Workplace slip and fall accidents cost American businesses billions each year. In an effort to spread awareness for this growing problem, the National Floor Safety Institute (NFSI) has announced the formation of the Slip-Fall Coalition. The new network consists of NFSI Directors, members, and other non-member associations dedicated to preventing slips, trips, and falls in America’s busiest workplaces.
“Our goal is to build a comprehensive network of organizations, associations, unions, and other stakeholders impacted by the growing costs of slips, trips, and falls,” says Russell Kendzior in a press release in early September. “The problem cannot be solved by the NFSI alone, but NFSI will serve as a catalyst to advance the discussion.”
According to the NFSI, the markets the coalition is expected to penetrate the following markets: elderly Americans, food service, retail, hospitality, institutional cleaning, and education. The growth comes with the help of each markets’ respective leaders, including organizations like the AARP, National Restaurant Association, National Retail Federation, IEHA, ISSA, and the National PTA, among other important contributors.
Advancing the Discussion on Slips and Fall Accidents
Eagle Mat and Floor Products stands with the NFSI during this exciting time and supports the initiative to make American businesses more aware and educated on slip and fall accidents. In honor of the new NFSI coalition, the editors of the Eagle Mat Blog have compiled the following frequently asked questions (FAQs) to help advance the discussion on slips and falls in the workplace.
1. Which commercial settings are most prone to slip and fall accidents?
Slip and fall accidents are most common in restaurants, bars, and other locations that rely on food services as a primary means of revenue. Because these commercial businesses predominantly use kitchen areas to produce revenue, employees are exposed to a great deal of risk from liquid spills, food debris, slick floor surfaces, and more.
2. How much is spent on workplace related accidents each year?
The total amount spent on workplace accidents varies each year. Most recently, the Workplace Safety Index released a 2010 study that showed more than $13 billion in total costs in the year 2008 alone. Alarmingly, the 2010 Safety Index also demonstrated that the cost of slip and fall accidents increased between 1998 and 2008 (as measured in ‘real cost’ adjusted for inflation). In that same period, the other 4 top 5 injury categories each showed a decrease in real cost.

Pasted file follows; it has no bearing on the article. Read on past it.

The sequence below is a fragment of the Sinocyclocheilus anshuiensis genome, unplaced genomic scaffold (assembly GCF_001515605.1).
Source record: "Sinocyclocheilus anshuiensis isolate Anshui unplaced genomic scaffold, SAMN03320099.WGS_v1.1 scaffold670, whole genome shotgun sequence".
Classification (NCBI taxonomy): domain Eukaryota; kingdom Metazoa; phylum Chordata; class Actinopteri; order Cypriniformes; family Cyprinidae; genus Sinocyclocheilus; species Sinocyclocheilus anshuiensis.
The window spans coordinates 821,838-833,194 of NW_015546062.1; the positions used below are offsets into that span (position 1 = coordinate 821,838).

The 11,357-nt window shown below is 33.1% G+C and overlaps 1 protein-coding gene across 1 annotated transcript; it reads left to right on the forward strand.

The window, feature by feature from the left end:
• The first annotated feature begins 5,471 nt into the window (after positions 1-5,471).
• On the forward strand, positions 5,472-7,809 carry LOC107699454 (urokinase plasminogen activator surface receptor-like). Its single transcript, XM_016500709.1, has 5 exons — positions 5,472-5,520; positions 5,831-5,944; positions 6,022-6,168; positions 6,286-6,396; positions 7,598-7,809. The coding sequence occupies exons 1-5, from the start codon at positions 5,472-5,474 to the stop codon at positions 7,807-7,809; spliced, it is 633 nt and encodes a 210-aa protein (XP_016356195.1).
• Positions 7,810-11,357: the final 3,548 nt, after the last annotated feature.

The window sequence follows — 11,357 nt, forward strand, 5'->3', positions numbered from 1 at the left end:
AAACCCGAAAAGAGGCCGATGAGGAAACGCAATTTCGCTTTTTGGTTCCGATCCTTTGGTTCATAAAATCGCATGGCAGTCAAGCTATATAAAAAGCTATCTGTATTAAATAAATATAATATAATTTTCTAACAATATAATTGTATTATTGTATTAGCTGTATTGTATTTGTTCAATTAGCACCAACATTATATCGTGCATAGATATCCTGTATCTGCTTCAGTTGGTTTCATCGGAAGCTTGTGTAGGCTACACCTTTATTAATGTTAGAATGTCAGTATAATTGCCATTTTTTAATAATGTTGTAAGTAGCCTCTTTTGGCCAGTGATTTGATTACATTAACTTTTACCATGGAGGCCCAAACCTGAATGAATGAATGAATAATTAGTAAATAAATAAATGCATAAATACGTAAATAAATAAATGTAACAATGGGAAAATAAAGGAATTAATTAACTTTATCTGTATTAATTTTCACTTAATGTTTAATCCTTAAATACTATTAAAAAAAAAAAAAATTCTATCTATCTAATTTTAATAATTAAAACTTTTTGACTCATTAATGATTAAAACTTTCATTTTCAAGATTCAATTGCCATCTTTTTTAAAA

3. What is the best way to prevent workplace accidents?
One of the best ways to prevent costly workplace accidents is through a proactive workplace risk assessment that aims to highlight potentially dangerous conditions. Using this method of accident prevention, businesses are able to improve workplace safety through performing the following 5 steps:
- Hazards: Identify them.
- Harm: Determine how it will happen.
- Risks: Develop precautionary measures that alleviate specific risks.
- Record: Keep a record of findings to use as a benchmark for success.
- Review: Revisit the risk assessment as frequently as needed, being sure to invest in new safety technologies and develop new protocols whenever necessary.
4. What are some of the variables that make a workplace more, or less, safe?
No two workplaces are exactly the same. It stands to reason, then, that no two workplaces will gain the same benefits from the same safety products and protocols. To better understand the unique risks of a particular workplace, it’s vital to consider the following variables and how they ultimately impact the risk of slips and falls:
- Weather: When is it most sever and unpredictable, and what can be done about it?
- Visitors/Customers: What are the busiest times of the day, week, month, and year?
- Maintenance: Are maintenance personnel aware of the fluctuations in weather/customers above, and are they empowered to do something about it?
- Safety Products: Can safety products like entrance mats, signage, crowd control systems, and stair treads alleviate the dangers of certain areas?
- Cleanliness: Are spills cleaned immediately? Are safety products properly cleaned and capable of performing as needed?
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To learn more about the NFSI Slip-Fall Coalition, read the full press release here.